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    We used video cameras to observe the activity patterns and behavior of three female red tree voles (Arborimus longicaudus) and their young in arboreal nests in western Oregon. Observation periods at the three nests were 63, 103 and 148 days. All three voles were primarily nocturnal, but occasionally foraged for brief periods during the day when they had large young in the nest. The median time when voles began and ended activity was 95 min after sunset and 1-68 min before sunrise, respectively. The median amount of time spent outside the nest at night was 27 min (range = 0-712 min), and most of this time was spent foraging. Nocturnal activity consisted primarily of long periods inside the nest interspersed with short periods of intensive foraging, during which voles ran out of the nest, harvested cuttings and hauled them back to the nest. Cuttings were stored inside the nest or on top of the nest. The mean number of foraging bouts per night was 3.4 ± 0.1 (range = 1-13), and the mean number of cuttings harvested per night was 20.4 ± 3.5 (range = 0-75). Females harvested more cuttings when they had large young in the nest and there was no evidence that they ate anything but the needles and bark of the cuttings that they brought to their nests. All three females produced litters while we observed them (1, 2, and 3 litters, respectively). Juveniles first began to explore outside the nest when they were 30-35 days old and dispersed when they were 47-54 days old. During the last two weeks before they dispersed the juveniles spent considerable time outside the nest at night, becoming increasingly adept climbers and gradually beginning to harvest their own food. Dispersal of siblings occurred on the same night and appeared to be precipitated by female aggression towards the young.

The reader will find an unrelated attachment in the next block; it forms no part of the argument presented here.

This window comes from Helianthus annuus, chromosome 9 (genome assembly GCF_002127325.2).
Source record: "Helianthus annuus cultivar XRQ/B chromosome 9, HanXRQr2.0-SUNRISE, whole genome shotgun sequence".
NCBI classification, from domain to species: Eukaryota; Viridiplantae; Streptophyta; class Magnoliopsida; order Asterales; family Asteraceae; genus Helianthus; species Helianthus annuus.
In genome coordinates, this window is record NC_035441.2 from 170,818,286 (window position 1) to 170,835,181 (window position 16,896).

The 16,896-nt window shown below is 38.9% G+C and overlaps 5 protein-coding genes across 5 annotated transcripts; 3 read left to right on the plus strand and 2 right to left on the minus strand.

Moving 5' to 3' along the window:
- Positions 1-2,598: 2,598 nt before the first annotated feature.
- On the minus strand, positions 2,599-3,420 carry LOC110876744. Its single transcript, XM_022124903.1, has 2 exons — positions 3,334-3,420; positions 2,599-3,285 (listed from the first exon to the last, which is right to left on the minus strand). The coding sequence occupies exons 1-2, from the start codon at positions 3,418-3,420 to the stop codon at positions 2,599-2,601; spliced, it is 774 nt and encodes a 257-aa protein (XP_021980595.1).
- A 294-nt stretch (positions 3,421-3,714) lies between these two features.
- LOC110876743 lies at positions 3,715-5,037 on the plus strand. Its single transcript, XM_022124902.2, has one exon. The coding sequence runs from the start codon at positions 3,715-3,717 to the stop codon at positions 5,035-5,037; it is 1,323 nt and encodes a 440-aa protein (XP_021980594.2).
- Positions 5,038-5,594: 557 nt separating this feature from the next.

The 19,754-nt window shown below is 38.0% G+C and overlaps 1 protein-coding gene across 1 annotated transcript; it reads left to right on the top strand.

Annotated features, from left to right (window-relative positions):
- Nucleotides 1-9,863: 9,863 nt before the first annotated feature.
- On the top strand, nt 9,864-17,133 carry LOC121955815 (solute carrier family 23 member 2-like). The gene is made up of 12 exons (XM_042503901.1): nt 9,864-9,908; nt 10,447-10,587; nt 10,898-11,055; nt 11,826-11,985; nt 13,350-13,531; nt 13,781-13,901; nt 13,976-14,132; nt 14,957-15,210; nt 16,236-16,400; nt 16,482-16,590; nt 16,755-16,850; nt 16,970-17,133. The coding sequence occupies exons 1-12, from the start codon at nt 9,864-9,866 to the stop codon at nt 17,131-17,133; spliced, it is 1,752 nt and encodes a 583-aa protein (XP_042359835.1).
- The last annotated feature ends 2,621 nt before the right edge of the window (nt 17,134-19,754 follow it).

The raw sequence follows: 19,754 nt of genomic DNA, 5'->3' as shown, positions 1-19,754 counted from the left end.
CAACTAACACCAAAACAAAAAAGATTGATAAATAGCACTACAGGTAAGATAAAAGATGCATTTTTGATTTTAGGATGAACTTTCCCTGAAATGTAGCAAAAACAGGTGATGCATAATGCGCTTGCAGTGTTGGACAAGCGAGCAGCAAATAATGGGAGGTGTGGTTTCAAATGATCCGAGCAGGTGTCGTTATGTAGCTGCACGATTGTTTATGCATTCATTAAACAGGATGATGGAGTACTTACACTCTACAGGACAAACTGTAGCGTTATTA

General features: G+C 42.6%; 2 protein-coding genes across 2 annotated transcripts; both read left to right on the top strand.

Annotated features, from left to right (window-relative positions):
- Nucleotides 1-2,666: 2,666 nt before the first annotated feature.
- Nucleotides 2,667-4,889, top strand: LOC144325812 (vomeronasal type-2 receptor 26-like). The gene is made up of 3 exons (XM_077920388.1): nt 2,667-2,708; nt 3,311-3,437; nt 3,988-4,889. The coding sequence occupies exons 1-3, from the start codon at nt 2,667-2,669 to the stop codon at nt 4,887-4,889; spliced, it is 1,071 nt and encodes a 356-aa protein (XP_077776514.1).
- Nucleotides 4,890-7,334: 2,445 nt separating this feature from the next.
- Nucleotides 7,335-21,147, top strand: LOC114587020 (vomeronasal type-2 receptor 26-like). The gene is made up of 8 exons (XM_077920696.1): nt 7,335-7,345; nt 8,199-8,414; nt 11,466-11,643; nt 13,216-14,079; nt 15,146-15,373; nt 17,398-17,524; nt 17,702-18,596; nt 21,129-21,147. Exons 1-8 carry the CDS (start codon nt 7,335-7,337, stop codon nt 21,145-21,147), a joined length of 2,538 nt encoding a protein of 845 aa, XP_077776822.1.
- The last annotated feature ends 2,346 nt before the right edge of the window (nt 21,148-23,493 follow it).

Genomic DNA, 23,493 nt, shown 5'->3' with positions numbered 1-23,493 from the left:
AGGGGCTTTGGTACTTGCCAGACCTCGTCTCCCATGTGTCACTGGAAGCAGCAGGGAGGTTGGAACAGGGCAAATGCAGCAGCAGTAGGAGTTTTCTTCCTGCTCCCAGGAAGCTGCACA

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    Forsman, Eric D.; Swingle, James K.; Hatch, Nicholas R. 2009. Behavior of red tree voles (Arborimus longicaudus) based on continuous video monitoring of nests. Northwest Science. 83(3): 262-272.


    Arborimus longicaudus, red tree vole, arboreal mammals, diel activity pattern, dispersal

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